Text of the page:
"Sexuality and Democracy in a Multiracial Society" Part 2

A panel discussion organized by

Center on Democracy in a Multiracial Society

February 8, 2006; 8:00 p.m.; 3rd Floor Levis Faculty

In contemporary discussions of democracy within a multiracial society, sexuality is often bracketed, or not discussed at all. This panel aims to unpack issues relating to sexuality, race, and democracy by asking such questions as: How do we talk about democracy in a diverse sexual and racial social context? How do issues of class and race relate to queer, gay, gendered, and transgendered identities and issues? What stake do queers of color have in defining democracy when heteronormative discussions of racism predominate? By addressing the interrelationships of sexuality, race, and democracy, a stronger understanding of how democracy is shaped within multiracial contexts is possible.


"Whispering Black: Code Talk for Whites"

January 24, 2006, 7:00 p.m. Foellinger Auditorium

In "Whispering Black," Molly Secours addresses the hushed tones often used by those classified as white whenever referring to race. She also illustrates how avoiding meaningful racial discussions only furthers the divide between whites and non-whites- thereby maintaining the benefits of "white privilege" and the injustices of white supremacy. By honestly examining our thoughts, behaviors, and history regarding race, Secours excavates the origins of our biases and deepens our understanding so that we can more consciously change our actions and strengthen our commitment to social justice.


Welcome!

Multicultural Youth Conference 2005

“Just as we thirst for water, we should also thirst for knowledge”

Haz click para Español

On November 18th, 2005, the University of Illinois will be hosting the second annual Multicultural Youth Conference organized by a committee of UIUC students, staff, and administrators. Over two hundred 7-12th grade students of color as well as first generation and lower income students from the Champaign and Urbana communities will be participating in this conference. The purpose of the Multicultural Youth Conference is to provide students with the tools to be better informed and prepared about the higher education system.


"Sexuality and Democracy in a Multiracial Society"

a panel discussion organized by

Center on Democracy in a Multiracial Society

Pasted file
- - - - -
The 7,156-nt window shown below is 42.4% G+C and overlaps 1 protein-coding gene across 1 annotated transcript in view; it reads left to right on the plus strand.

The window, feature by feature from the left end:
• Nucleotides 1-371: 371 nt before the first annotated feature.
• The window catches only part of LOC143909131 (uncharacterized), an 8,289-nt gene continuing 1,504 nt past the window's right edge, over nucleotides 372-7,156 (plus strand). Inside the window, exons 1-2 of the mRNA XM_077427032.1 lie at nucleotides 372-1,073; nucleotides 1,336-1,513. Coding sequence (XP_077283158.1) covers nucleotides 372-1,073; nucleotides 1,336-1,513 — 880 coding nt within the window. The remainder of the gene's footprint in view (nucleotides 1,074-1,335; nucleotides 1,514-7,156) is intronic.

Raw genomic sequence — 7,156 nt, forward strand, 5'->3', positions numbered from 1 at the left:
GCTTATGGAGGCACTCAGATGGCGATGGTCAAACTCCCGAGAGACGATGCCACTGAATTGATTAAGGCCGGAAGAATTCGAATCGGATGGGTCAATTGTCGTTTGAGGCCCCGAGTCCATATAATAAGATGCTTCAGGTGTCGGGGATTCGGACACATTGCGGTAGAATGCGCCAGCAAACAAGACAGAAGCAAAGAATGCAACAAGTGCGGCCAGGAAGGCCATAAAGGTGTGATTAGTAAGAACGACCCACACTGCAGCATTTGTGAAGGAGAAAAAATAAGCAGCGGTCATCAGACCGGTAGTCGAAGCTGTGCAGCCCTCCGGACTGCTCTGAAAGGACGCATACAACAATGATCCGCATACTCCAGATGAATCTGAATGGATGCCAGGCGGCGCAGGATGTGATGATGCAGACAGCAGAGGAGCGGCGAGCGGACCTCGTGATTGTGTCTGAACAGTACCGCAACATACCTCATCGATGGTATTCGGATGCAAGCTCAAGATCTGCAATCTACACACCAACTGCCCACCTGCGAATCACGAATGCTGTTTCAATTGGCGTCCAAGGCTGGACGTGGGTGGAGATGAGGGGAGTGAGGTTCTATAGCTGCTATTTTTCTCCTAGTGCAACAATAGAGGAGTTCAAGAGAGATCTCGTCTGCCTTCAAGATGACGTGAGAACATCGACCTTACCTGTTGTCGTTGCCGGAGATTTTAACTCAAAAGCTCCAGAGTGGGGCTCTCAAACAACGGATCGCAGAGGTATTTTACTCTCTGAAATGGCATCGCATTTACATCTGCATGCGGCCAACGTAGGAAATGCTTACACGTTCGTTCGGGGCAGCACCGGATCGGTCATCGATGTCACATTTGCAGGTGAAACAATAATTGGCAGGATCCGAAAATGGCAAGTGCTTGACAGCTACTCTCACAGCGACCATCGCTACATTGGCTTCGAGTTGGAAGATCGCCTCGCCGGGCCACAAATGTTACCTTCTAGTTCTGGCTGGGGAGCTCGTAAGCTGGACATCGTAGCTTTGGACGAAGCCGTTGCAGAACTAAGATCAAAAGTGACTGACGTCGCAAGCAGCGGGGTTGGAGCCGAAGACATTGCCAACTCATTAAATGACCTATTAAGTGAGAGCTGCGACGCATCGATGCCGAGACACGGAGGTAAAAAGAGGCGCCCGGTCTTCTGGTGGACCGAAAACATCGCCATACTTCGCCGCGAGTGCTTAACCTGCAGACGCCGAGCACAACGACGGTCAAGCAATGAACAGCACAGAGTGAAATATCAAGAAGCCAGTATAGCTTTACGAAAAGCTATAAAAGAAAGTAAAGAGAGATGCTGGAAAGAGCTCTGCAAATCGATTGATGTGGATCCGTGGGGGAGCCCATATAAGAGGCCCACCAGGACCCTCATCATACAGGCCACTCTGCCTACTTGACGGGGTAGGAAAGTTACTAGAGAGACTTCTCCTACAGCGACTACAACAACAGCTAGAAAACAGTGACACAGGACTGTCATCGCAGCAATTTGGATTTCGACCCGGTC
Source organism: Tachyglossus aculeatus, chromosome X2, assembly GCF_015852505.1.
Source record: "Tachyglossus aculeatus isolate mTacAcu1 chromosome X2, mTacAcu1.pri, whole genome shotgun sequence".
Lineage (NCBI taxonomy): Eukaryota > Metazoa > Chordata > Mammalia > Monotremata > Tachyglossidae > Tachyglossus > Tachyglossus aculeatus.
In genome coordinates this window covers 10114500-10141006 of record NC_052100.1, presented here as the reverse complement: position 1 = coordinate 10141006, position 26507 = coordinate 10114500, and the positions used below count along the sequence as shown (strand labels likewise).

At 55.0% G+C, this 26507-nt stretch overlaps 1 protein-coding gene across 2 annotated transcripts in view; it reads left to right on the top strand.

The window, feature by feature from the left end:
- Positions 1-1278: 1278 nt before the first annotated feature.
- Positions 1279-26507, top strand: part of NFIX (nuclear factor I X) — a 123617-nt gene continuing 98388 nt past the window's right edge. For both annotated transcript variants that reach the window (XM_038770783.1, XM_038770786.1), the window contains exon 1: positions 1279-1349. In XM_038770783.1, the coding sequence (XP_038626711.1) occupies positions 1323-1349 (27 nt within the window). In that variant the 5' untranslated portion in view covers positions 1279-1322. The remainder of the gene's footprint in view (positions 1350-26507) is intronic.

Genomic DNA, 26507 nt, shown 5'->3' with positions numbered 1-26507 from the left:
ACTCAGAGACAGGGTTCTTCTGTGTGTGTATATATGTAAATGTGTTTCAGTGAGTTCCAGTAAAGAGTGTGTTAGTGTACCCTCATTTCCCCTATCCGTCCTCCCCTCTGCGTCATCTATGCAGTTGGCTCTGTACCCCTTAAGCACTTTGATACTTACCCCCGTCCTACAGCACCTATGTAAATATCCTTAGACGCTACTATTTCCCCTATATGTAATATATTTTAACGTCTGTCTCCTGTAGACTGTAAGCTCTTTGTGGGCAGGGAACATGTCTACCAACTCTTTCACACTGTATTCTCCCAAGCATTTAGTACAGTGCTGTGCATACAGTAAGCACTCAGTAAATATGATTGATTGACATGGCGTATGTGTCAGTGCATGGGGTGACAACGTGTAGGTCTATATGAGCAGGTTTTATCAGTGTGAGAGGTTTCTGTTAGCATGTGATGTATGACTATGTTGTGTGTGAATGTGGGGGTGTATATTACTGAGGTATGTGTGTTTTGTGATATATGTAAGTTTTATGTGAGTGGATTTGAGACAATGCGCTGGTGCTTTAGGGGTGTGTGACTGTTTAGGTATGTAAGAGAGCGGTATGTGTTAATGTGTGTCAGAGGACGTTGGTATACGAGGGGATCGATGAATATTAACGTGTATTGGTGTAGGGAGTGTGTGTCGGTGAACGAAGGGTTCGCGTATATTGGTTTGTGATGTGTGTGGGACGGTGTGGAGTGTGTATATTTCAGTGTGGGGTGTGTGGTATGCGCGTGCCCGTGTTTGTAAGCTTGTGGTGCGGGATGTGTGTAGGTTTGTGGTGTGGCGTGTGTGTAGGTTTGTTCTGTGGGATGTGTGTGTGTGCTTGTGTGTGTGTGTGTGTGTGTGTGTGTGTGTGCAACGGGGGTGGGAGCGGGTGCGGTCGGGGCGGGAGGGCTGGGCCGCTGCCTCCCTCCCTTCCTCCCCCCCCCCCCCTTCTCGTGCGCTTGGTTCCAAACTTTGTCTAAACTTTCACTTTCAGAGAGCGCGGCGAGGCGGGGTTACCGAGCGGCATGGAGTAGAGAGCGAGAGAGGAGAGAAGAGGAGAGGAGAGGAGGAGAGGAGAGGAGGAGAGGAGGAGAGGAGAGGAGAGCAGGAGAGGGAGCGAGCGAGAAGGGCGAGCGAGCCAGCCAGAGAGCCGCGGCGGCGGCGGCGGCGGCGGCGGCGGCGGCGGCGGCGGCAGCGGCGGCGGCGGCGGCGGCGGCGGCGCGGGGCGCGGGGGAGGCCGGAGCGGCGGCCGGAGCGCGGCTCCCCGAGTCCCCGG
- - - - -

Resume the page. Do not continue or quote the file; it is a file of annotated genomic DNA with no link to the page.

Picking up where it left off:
November 2, 2005; 7:00 p.m.; 3rd Floor Levis Faculty

In contemporary discussions of democracy within a multiracial society, sexuality is often bracketed, or not discussed at all. This panel aims to unpack issues relating to sexuality, race, and democracy by asking such questions as: How do we talk about democracy in a diverse sexual and racial social context? How do issues of class and race relate to queer, gay, gendered, and transgendered identities and issues? What stake do queers of color have in defining democracy when heteronormative discussions of racism predominate? By addressing the interrelationships of sexuality, race, and democracy, a stronger understanding of how democracy is shaped within multiracial contexts is possible.


February 3-5, 2005

CDMS will co-sponsor the Asian Americans & the Law Conference which is to be held at the College of Law Building

The conference features 13 academic panels comprised of 35 scholars from the United States and abroad who are experts on Asian Americans and the law. It highlights the newest cutting-edge work being done in the field of Asian American law and legal studies, ranging from critical race theory, immigration law and history, transnational and comparative legal scholarship, affirmative action, bilingual education, and race and ethnic relations.

One goal of the conference, which is being generally supported by a College of Liberal Arts and Sciences State of the Art Conference Grant, is to cull together excellent research being done at the intersection of Asian American Studies and Law. The three-day event will bring scholars together to discuss this exciting area of exploration and will begin a broad conversation across the humanities, social sciences, and law.

Additionally, this is an opportunity for the College of Law and the Asian American Studies Program to collaborate on a project and to draw attention to the importance of this area of research, teaching, and scholarly focus. Fellow scholars in the Midwest region are especially encouraged to join us for what promises to be an eventful and signature event. We hope the conference will advance possibilities for collaborative research and generate a quality publication effort.

For more detailed information, please visit the following link:

http://www.aasp.illinois.edu/documents/nexus/Nexus_2004Fall.pdf


December 2-4, 2004

Beyond a Boundary: Area, Ethnic/Race and Gender Studies and the “New” Global Imperative

The Center for African Studies and the Center on Democracy in a Multiracial Society, with the assistance and support of the area, ethnic and gender studies programs at the University of Illinois, Urbana-Champaign, is organizing a symposium that will investigate the intersections among area, ethnic and gender studies programs in light of the “new” global imperative on university campuses across the country. Our primary concern is to explore the extent to which our multi-disciplines have been engaged in global practice, including the theorization of the “global,” and to consider the ramifications – practical, theoretical and structural – of emphasizing the global, transnational and hybrid over the national, regional, local and subaltern.